Attorney: Ex-USA Gymnastics head didn’t know of indictment

Ryan Tarinelli
Associated Press
In this Tuesday, June 5, 2018, file photo, former USA Gymnastics president Steve Penny invokes his right under the Fifth Amendment not to answer questions during a Senate Subcommittee on Consumer Protection, Product Safety, Insurance, and Data Security, on Capitol Hill in Washington. In a statement late Wednesday, Oct. 17, 2018, the Walker County district attorney's office in Huntsville, Texas, said that Penny has been arrested after a Texas grand jury indicted him, alleging he tampered with evidence in the sexual assault investigation of now-imprisoned gymnastics doctor Larry Nassar. Penny now awaits extradition to Texas.

Dallas – Former USA Gymnastics President Steve Penny was arrested while in Tennessee on a family vacation, unaware a Texas grand jury had indicted him for allegedly tampering with evidence in the sexual assault investigation of imprisoned gymnastics doctor Larry Nassar, an attorney for the former top official said Thursday.

The Walker County district attorney’s office says Penny was arrested Wednesday by a fugitive task force after the Sept. 28 indictment. Penny’s attorney, Edith Matthai, said in a statement that her client was arrested at a vacation cabin in Gatlinburg, Tennessee, while he was with his wife and three children.

Penny, who was named the organization’s president in 2005 and resigned under pressure in March 2017, awaits extradition to Texas and was listed on a Tennessee jail roster Thursday afternoon.

Matthai said authorities made no attempts to order Penny to Texas before the arrest.

“If Mr. Penny had any idea he was sought in Texas this would have been appropriately handled through counsel without terrifying his family,” she wrote in the statement.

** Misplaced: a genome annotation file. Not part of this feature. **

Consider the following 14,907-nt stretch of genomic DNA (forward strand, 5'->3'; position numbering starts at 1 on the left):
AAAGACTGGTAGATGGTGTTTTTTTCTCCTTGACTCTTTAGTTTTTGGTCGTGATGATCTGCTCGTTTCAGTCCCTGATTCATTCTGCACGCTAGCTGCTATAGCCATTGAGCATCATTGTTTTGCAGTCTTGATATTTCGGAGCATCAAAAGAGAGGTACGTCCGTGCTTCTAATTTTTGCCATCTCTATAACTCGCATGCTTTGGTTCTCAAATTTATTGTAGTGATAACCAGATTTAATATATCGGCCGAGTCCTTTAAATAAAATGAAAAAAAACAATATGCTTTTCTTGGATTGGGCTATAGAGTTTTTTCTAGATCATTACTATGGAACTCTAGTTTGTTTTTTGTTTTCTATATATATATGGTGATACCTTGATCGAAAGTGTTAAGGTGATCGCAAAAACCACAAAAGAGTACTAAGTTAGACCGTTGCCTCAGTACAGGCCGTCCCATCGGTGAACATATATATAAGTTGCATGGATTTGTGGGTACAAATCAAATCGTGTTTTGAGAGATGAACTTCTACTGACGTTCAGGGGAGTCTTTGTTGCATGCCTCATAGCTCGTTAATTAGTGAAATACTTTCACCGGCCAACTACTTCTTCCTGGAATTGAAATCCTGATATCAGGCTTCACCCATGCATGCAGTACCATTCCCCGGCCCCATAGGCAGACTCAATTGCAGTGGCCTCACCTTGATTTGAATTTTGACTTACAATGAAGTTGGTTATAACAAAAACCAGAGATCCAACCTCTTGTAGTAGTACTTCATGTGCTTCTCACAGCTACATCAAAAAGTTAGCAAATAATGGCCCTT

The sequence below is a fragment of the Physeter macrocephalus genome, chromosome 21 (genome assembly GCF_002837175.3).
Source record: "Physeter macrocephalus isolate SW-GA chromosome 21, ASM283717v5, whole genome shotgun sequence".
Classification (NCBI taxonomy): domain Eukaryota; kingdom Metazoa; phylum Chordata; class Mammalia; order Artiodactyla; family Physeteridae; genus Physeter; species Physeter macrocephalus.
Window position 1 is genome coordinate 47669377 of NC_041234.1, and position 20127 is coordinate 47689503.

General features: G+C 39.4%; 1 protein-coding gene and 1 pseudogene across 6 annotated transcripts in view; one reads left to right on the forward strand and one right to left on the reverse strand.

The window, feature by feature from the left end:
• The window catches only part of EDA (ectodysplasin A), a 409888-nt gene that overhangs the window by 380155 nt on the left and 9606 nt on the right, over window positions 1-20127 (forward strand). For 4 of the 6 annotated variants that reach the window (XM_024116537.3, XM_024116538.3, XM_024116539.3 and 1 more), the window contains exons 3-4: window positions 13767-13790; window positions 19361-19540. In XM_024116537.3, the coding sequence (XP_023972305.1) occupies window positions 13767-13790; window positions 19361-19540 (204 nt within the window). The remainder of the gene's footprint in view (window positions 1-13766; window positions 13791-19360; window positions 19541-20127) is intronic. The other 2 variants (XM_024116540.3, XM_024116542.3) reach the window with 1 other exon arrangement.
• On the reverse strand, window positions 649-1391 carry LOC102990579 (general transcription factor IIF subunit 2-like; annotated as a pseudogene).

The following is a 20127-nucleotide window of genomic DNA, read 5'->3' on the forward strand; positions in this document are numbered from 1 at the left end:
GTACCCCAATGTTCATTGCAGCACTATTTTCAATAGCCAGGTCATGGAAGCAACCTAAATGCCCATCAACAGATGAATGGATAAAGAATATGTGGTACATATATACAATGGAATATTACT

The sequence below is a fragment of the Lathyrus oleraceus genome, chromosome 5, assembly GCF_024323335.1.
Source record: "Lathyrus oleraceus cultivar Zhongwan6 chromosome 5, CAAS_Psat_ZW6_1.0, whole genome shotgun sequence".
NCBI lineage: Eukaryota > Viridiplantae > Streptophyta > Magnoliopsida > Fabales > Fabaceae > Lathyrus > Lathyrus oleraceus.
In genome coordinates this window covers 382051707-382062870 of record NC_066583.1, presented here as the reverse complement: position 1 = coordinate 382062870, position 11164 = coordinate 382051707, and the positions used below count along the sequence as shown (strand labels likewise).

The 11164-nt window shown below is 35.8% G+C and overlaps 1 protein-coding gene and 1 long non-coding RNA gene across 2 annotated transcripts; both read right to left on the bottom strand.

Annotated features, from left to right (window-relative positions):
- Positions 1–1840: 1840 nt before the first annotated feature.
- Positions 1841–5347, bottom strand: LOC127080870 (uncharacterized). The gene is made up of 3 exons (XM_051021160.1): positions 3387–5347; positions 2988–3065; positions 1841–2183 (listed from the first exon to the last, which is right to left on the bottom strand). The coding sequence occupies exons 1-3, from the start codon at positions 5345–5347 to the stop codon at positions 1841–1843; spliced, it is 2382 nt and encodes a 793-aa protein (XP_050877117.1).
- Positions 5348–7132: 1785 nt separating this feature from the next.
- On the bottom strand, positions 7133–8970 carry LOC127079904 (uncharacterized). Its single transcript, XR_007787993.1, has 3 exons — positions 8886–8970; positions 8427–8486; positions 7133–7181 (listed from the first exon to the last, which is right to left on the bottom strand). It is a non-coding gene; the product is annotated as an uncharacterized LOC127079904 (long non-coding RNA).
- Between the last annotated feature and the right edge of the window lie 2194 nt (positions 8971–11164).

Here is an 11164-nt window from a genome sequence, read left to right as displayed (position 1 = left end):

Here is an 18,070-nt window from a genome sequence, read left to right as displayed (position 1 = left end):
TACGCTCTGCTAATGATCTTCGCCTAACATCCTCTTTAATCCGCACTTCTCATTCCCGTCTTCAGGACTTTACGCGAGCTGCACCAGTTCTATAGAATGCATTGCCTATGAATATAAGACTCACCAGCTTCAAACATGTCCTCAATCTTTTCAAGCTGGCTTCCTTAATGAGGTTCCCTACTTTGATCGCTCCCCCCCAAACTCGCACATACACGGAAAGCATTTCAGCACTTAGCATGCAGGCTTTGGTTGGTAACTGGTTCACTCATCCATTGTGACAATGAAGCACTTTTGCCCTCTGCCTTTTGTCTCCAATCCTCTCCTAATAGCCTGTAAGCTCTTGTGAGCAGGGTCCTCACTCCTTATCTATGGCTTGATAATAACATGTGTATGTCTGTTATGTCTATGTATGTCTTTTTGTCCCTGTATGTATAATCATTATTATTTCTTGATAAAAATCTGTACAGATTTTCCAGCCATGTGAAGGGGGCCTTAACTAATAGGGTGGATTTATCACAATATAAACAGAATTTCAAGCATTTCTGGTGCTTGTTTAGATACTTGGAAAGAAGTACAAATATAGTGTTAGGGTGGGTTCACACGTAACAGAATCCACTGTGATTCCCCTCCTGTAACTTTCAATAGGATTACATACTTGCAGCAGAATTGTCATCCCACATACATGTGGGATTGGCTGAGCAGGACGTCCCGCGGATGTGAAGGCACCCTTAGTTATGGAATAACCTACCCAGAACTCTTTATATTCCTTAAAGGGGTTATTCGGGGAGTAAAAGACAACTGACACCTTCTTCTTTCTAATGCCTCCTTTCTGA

The attorney added that Penny is “confident that when all the facts are known it will be shown that he did nothing criminal.”

The indictment alleges Penny ordered the removal of documents from the Karolyi Ranch near Huntsville relating to Nassar’s activities there. It alleges Penny acted after learning that Texas Rangers and Walker County authorities were investigating the ranch, which was being managed by USA Gymnastics.

The documents were delivered to Penny at the USA Gymnastics headquarters in Indianapolis, according to the indictment. Authorities have not recovered them.

Investigators do not know whether the documents were destroyed, Walker County prosecutor Stephanie Stroud said Thursday. She declined to comment on the nature of the documents.

More than 250 women and girls say Nassar, who worked for USA Gymnastics and Michigan State University, sexually assaulted them under the guise of medical treatment. He’s now serving up to 175 years in prison for molesting women and girls and possessing child pornography.

In June, Nassar was charged with sexually assaulting six minors in Walker County.

A former sports medicine trainer, Debra Van Horn, was also indicted in Walker County on one count of second-degree sexual assault of a child. Prosecutors said Van Horn was charged as “acting as a party” with Nassar.

Numerous other people have been criminally charged, fired or forced out of their jobs during the investigations into Nassar.

USA Gymnastics said in a statement that it has “fully cooperated” with investigations from Congress and Texas. The organization said it would continue to do so “to help the survivors and our community heal from this tragedy.”

Angela Povilaitis, former Michigan assistant attorney general who led the case against Nassar in the state, posted on Twitter that Penny’s arrest was “long-awaited & welcomed news” for victims.

“Steve Penny put money & medals over child protection,” she wrote. “When he had the opportunity, he did not do the right thing.”